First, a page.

There are many other obstacles to NOCs contemplating a renewables pivot. Speaking at a recent webinar on the subject, Joe Amoako-Tuffour, secretary of the economic management team in the Office of the Vice President of Ghana, said Ghana National Petroleum Corporation is eager to diversify but finds itself “stuck between a rock and a hard place”.
Ghana is saddled by expensive legacy take-or-pay (TOP) contracts with 12 independent power producers (IPPs), whose generators are fuelled by a mix of heavy fuel oil, gas and hydro. The nature of these TOP contracts means Ghana pays whether it uses the power or not. Current utilisation of IPP capacity is at around 60%.
The cost burden of these contracts presents a strong incentive to switch to cheaper, cleaner sources – but doing so would reduce further the utilisation rate of the generators for which the Ghanaian state is obliged to pay, regardless of usage. So promoting renewables means shouldering an additional cost burden that cannot be offset against lower outgoings to IPPs.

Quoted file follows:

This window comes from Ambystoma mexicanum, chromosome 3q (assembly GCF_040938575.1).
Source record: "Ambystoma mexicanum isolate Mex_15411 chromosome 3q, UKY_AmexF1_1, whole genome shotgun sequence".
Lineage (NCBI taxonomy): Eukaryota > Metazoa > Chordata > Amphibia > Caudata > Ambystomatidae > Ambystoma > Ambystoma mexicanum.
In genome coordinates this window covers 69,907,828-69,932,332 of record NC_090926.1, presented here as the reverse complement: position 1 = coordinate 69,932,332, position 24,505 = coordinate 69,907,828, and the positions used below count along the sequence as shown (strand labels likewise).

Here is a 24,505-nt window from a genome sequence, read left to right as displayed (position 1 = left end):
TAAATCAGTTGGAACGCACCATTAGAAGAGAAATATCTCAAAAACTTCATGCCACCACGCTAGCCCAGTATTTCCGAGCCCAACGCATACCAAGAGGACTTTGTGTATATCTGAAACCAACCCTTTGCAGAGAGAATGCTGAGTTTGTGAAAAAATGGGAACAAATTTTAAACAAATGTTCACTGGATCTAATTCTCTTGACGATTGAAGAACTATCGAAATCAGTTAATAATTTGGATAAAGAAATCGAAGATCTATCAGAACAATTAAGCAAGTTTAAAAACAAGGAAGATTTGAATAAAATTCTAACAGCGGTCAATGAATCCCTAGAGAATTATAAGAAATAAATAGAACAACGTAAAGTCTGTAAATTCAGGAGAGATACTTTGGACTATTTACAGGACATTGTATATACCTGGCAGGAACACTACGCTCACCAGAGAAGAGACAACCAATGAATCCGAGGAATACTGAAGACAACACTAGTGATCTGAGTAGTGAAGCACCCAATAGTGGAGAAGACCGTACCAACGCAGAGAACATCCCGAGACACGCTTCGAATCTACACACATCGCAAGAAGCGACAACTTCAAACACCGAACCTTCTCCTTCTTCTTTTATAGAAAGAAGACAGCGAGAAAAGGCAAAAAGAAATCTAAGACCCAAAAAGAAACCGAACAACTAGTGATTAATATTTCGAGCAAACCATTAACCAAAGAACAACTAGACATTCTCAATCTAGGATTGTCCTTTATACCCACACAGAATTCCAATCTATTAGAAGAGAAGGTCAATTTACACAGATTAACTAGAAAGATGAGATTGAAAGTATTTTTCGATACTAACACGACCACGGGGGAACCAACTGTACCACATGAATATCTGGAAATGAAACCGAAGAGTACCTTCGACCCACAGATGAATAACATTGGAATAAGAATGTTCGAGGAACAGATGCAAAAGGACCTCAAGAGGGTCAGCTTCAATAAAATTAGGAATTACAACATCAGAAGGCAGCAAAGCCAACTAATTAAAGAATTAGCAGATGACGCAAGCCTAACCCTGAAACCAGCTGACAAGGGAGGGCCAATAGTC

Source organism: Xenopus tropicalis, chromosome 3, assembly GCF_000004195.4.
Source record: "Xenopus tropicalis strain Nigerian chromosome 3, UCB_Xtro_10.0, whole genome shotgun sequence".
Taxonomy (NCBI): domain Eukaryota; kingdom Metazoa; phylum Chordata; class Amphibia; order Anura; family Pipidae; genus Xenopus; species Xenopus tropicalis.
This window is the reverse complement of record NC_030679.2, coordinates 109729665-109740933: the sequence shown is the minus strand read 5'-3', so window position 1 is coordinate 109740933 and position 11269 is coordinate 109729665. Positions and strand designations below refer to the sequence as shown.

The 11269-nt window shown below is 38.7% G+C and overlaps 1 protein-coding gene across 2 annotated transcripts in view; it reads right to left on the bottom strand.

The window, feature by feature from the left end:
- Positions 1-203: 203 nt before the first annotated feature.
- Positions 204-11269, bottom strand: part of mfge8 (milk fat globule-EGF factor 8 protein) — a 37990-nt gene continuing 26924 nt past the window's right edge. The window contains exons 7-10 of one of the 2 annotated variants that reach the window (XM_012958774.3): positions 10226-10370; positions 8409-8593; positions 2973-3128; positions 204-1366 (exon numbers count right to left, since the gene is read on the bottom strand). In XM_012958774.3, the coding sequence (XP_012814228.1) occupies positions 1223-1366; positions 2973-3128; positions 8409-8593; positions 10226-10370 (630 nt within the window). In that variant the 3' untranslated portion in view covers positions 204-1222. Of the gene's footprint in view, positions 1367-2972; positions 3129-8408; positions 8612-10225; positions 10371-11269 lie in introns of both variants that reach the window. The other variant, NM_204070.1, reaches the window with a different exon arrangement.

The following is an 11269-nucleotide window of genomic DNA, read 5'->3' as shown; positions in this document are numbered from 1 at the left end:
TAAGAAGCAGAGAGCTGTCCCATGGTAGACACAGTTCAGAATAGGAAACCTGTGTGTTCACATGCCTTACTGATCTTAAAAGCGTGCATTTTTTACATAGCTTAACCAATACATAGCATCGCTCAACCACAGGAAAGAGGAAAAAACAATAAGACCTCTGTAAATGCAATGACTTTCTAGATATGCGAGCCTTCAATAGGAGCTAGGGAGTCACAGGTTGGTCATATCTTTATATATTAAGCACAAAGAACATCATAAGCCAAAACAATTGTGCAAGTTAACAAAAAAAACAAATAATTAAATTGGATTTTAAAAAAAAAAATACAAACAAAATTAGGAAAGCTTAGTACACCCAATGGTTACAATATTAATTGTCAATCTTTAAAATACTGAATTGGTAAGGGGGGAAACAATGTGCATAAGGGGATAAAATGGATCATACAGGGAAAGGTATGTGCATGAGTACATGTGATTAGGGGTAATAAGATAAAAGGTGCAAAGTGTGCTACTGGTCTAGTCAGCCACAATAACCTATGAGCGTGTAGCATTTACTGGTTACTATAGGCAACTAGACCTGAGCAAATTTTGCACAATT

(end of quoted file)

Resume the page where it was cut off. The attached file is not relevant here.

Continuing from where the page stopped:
The very high cost of grid power in Ghana is eroding the competitiveness of non-energy industries based there, such as pharmaceuticals and mining. Foreign companies are keen to establish their own sources of renewable power, which would be cheaper than buying from the state utility and also generate carbon credits that can be used in their home countries.
GNPC would like to play a role in facilitating or even investing in such projects, but this would deprive Ghana’s state power company of high-paying industrial clients, risking the financial stability of the electricity market.
This situation has generated institutional friction between the state utility and the NOC, and left Ghanaian officials “scratching their heads”, Amoako-Tuffour said. “We want to industrialise but the cost of energy is de-industrialising us. How can you promote industry under this circumstance?”
Help or hindrance?
This sort of Catch-22 is not unique to Ghana. Speaking at the same event, Aaron Sayne of the Natural Resources Governance Institute said any NOC contemplating diversification will inevitably face tricky trade-offs.